Sixty percent of the world’s arable land is located in Africa, which spells much potential for agriculture. Africa also boasts of many tourist attractions, including the majestic Victoria Falls, World Heritage Sites such as the Egyptian pyramids, as well as the numerous game reserves, to mention a few. This is in addition to the rich African culture as well as the diverse ethnic groups with over 1500 languages. It is the world’s second-largest and second most-populous continent. 

Despite lying on a rich bed of resources, both natural and human, the narrative about Africa remains that of the poorest of the poor. 

Changing the narrative

For a long time, the narrative of Africa as an impoverished continent has

Sunrise (freepik)

The New Year 2021 has begun on a high note with the reality of the coronavirus vaccine shining across the globe. The year 2020 will certainly be etched in the minds of many people across the world for the wrong reasons. It is the year that the coronavirus caused death, illness and economic despair across the world.  

In Africa, the COVID-19 pandemic has hugely torpedoed the continent’s war against poverty. According to the IMF, developed economies will shrink by around 6% in 2020 while emerging markets and developing ones will shrink by 1%. With more people living close to the international poverty line in developing nations, it is imperative to note that low and middle income countries will suffer the greatest repercussions in terms of extreme poverty.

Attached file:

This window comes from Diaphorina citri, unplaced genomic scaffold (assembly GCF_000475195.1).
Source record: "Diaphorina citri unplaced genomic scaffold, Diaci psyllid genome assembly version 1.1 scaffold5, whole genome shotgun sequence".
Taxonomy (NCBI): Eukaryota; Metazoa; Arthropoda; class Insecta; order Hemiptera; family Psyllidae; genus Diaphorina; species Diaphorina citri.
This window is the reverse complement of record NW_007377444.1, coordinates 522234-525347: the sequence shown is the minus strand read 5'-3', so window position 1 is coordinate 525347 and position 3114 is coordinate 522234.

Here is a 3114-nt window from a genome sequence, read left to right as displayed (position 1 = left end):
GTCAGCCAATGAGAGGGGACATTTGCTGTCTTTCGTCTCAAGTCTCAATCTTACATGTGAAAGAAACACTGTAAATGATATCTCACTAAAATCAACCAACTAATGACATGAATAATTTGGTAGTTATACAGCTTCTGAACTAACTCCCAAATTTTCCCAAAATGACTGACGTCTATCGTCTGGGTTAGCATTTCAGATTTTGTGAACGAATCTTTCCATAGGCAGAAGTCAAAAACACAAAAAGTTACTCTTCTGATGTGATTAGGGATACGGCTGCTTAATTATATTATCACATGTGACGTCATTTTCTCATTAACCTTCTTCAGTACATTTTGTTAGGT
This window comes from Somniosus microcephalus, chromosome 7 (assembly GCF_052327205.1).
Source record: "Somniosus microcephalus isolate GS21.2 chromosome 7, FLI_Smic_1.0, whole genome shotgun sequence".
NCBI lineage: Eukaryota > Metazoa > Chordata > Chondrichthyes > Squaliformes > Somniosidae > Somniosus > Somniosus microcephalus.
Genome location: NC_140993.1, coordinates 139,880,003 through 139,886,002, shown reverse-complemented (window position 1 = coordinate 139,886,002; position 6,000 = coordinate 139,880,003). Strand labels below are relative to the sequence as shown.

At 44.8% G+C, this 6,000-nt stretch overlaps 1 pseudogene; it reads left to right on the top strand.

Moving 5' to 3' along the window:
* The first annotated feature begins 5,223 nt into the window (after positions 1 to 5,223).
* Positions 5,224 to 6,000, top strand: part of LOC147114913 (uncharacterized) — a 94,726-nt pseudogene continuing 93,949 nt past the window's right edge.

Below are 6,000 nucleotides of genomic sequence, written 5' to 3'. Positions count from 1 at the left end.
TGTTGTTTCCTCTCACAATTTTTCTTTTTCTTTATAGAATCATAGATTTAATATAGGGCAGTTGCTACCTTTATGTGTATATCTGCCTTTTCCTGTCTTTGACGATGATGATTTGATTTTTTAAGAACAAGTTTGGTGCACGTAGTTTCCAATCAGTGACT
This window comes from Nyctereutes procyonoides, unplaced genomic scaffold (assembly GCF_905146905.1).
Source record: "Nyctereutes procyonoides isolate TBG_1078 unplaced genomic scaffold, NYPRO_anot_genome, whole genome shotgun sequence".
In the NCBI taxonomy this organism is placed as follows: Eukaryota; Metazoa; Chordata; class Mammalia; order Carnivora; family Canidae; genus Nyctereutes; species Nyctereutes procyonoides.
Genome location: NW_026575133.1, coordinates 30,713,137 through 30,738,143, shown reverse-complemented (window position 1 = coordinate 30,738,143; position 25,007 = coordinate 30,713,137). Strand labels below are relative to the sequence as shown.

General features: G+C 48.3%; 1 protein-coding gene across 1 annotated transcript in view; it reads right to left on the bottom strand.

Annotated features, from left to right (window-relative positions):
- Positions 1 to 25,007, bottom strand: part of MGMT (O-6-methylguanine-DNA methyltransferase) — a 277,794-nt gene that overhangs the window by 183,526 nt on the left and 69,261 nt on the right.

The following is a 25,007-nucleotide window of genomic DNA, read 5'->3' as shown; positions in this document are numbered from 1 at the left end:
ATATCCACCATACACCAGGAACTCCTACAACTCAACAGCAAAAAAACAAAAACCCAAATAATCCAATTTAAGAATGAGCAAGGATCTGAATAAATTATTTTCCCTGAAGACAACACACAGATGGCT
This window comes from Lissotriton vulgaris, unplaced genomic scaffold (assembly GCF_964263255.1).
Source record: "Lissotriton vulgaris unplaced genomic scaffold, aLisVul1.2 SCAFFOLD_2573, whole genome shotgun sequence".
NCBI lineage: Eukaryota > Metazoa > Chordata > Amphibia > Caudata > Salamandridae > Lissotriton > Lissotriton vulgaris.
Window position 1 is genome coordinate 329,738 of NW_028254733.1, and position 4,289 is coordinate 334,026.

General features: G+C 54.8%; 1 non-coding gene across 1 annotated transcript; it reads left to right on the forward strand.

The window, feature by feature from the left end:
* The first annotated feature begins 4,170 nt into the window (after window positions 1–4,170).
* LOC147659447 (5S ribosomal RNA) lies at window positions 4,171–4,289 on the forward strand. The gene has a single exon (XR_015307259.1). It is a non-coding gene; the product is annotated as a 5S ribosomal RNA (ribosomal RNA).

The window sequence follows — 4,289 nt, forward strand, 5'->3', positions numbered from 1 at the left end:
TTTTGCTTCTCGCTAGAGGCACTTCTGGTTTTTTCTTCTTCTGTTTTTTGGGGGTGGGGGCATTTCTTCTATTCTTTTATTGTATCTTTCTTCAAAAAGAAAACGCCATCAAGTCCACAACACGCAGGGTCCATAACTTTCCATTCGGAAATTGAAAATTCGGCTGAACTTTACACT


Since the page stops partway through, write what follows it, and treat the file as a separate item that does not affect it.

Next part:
The definition of poverty entails more than just the lack of income and productive resources

Does politics make good business sense

In the affairs of conducting business  whether it is a single, family-owned venture or a large multinational conglomerate – capital is at the crux of the undertaking. 

In this edition, The Exchange brings to you Part 2 of a two-part series on Patient Capital and how Africa can reap the tremendous value of philanthropy in business. 

Patient Capital: An Instrument for Financing Development 

Over the last decade, a new breed of investors focused on financial returns with a strong social and environmental value proposition have emerged in Africa. These “impact investors” seek to consolidate financial returns with social impact by utilizing the apparatus of venture capital to make principal investments in private, high-growth companies/organizations that have the potential to deliver some quantifiable social or environmental benefits. 

Patient capital is an emerging investment instrument that generally falls under a broad category of vehicles for financing social change and economic

Uganda’s poverty level by 2030 – study

At least seven million people in Uganda will still be living in extreme poverty by 2030, according to a study by Brookings Institute.

The study contained in the Foresight Africa 2020 reveals that Uganda will not able to achieve the number one Sustainable Development Goal (SDG) which seeks to eliminate extreme poverty by 2030.

The study highlights priorities for Africa in 2020 to 2030. Dr Brahima Coulibaly, the Africa Growth Initiative at the Brookings Institution senior fellow and director, said by 2030, Africa will have 397.9 million people living in extreme poverty, out of which 7.6 million will be in Uganda.

Also Read: Will events in Kenya, Uganda and Tanzania, bring financial and political freedom this decade?

He said that by 2030, all Sub Saharan Africa countries, are expected to make some progress towards SDGs. However, by 2030, 18 countries out of 44 will get less than halfway to the …